Practical Ecommerce

6 Product Page Factors that Drive Sales

Among the most underrated aspect of ecommerce websites are product pages. When consumers consider actual items to purchase, it’s the product pages that determine if they want to buy from your website, or not. Product pages, in my view, are where the sales are really made.

6 Product Page Factors to Drive Sales

1. Price. Studies show that most online shoppers decide to purchase a product online based on the price. Consumers frequently shop for the best price. Always try to stay in line with your competitors’ prices.

If you have better prices than they do, show it to consumers. One way to do this is by building your own price comparison box. This very element on your product page can prove to be extremely valuable to your consumers and really help with conversion rates.

2. Product authenticity. If you’re a merchant that sells established brands, you know that product authenticity has been a concern since the beginning of ecommerce. This is mostly due to counterfeit goods sold through eBay and throughout the web. Your product page should have a seal of authenticity — i.e., a graphic — that assures consumers the product they are looking at is authentic. While some of the major sites like Zappos don’t have this issue, mostly because they sell at full manufacturer suggested retail prices, many small-to-medium size retailers may lose sales due to shoppers’ concerns about product authenticity.

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ShadesDaddy.com, a retailer of eyewear, emphasizes being an authorized Ray-Ban dealer. This helps with authenticity.

ShadesDaddy.com, a retailer of eyewear, emphasizes being an authorized Ray-Ban dealer. This helps with authenticity.

3. Reviews on product page. While many consumers know what they want and are looking at it on your website, they may still search on Google for product reviews. They will look for reviews not only about your website but also for reviews about the product itself. This has contributed to the success of review websites. Even Google decided to display reviews in pay-per-click ads.

Instead of having consumers exit your website to read reviews, have the reviews on the product page itself. Services like Power Reviews can provide the platform for this. However, most shopping cart platforms offer a built-in reviews feature.

Amazon has great success because, in part, the amount of content on any product page is enough for consumers to make a decision about a purchase. Even if consumers decide not to purchase that product, they will always go back to Amazon because they know the amount of content there will always suffice to make a purchase decision. They trust Amazon because of the helpful descriptions of most of the products, and also because of the many consumer reviews on each product.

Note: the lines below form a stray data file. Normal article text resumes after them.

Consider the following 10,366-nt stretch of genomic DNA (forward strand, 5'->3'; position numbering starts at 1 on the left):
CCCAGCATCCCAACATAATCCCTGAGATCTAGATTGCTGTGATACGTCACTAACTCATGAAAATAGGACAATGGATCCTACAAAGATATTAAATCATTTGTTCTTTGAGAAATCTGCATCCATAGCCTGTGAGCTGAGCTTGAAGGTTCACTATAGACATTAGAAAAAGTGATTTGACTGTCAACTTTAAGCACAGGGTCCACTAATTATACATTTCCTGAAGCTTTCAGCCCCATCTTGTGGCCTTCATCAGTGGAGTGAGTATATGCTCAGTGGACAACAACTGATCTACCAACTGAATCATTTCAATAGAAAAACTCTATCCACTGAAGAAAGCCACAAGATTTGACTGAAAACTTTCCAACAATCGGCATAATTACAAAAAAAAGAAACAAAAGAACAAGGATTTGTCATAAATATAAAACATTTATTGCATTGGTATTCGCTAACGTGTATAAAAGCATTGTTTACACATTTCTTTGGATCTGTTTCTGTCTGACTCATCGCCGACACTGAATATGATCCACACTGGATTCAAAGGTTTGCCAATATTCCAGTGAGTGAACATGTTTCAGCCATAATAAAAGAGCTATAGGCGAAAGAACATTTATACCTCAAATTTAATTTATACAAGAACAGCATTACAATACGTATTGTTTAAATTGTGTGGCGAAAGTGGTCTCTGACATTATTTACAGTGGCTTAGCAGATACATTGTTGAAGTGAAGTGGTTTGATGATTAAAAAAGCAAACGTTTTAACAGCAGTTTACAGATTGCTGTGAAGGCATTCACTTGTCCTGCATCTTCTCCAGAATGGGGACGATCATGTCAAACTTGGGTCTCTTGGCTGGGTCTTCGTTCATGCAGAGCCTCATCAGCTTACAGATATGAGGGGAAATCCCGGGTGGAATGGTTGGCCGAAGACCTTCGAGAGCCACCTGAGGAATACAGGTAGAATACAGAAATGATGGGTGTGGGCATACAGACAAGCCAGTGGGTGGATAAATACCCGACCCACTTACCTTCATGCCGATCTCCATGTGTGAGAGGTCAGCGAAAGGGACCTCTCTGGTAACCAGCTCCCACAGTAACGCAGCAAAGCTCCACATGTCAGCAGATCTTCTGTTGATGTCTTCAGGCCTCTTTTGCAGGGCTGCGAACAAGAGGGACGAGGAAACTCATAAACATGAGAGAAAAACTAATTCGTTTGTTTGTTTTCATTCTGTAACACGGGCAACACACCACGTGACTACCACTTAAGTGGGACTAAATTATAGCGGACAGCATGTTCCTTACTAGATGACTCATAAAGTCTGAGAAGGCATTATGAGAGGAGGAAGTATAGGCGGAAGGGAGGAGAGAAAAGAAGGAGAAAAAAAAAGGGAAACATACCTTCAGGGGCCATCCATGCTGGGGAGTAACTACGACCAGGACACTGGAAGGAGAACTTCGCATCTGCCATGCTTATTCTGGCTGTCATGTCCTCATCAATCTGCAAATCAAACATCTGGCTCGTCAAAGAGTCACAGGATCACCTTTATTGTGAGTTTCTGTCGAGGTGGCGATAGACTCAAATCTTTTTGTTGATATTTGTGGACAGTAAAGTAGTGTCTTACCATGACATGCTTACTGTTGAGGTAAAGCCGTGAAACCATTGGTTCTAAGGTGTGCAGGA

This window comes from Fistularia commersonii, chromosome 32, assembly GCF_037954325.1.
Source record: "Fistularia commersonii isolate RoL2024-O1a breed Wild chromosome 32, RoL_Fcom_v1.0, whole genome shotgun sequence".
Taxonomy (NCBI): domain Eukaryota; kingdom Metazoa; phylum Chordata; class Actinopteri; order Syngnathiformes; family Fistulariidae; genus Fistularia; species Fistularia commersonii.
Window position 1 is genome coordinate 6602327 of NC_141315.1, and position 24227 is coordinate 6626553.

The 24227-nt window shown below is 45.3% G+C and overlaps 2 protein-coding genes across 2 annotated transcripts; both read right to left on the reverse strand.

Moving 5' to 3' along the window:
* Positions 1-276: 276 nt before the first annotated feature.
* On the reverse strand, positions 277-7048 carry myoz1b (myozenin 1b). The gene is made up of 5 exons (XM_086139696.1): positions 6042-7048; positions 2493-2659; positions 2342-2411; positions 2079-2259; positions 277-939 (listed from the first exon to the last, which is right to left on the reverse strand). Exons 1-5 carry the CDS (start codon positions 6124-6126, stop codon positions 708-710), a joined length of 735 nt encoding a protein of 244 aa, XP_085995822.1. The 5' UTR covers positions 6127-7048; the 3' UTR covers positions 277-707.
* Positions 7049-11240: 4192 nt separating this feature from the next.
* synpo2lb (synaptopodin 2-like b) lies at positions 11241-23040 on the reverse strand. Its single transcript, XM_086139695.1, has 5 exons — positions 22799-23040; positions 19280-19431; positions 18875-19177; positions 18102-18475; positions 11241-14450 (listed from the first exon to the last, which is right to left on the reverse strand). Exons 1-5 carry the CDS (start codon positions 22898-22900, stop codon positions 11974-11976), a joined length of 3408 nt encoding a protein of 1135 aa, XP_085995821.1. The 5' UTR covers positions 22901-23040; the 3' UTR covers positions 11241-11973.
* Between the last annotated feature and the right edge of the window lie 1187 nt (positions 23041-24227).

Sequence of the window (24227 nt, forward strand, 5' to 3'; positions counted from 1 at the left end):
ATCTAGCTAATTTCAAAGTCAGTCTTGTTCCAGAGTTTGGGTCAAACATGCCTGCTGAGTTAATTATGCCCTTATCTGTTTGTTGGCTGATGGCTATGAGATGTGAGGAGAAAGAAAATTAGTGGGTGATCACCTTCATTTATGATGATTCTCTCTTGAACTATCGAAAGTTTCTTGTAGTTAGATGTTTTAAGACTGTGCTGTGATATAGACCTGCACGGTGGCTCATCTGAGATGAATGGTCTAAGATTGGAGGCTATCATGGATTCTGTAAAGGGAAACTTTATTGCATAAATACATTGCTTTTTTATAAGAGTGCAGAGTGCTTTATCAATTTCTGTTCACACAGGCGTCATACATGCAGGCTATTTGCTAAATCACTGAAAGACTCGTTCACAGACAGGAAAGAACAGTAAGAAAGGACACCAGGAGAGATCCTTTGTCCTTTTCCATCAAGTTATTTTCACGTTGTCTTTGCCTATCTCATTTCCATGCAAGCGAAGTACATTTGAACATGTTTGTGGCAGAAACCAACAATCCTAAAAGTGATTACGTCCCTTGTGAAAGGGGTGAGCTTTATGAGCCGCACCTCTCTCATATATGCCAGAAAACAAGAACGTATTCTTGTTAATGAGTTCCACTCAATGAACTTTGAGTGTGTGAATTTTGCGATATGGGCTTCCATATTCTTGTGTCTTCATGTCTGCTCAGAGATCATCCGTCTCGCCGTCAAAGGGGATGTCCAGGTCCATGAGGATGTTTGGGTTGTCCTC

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Amazon provides many helpful reviews for each product, reducing the need for shoppers to search elsewhere for them.

Amazon provides many helpful reviews for each product, reducing the need for shoppers to search elsewhere for them.

4. Coupon code on product. Many consumers search on Google for coupon codes for your website. Sites like RetailMeNot.com are thriving due to consumers seeking out coupons. Coupons help close the sale. While the consumer is on your website looking at a product, he or she might leave to search for coupon codes. Try, instead, to keep the consumer on your site.

If you have coupons to offer, make sure they are visible on your product pages. More than text, a simple graphic will do the job.

5. Product availability. Displaying a product’s availability on a product page is underrated. When consumers consider a product, the first questions they often ask are, “Is it available? Is it in stock?” If you don’t make this clear, you may delay the sale or lose it altogether.

If you have the product in stock, let shoppers know. Moreover, as a conversion tip, try to create a sense of urgency with consumers if that product is hot or running low. If you have a platform that allows you to show the quantity of stock, display that fact. The fewer the quantity, the more urgency it will create.

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To create a sense of urgency, ShadesDaddy.com informs shoppers when a product is running low on stock.

To create a sense of urgency, ShadesDaddy.com informs shoppers when a product is running low on stock.

6. “Add to Cart” and “Buy Now” buttons. Another underrated element on product pages is the “Add to Cart” button. Different wording will have different results and a different reaction to consumers. For example, the buttons can say either “Buy Now” or “Purchase Now.” Conduct tests to determine which is best. Track conversion rates as you change and test different variations of the word and colors used.

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Pablo Palatnik
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Comments ( 5 )

  1. Jennifer Hurshell May 1, 2012 Reply

    I agree with your assessment, and would like to elaborate on one point that is somewhat buried under # 3, reviews on product page.

    You state that, "Amazon has great success because, in part, the amount of content on any product page is enough for consumers to make a decision about a purchase. Even if consumers decide not to purchase that product, they will always go back to Amazon because they know the amount of content there will always suffice to make a purchase decision" etc..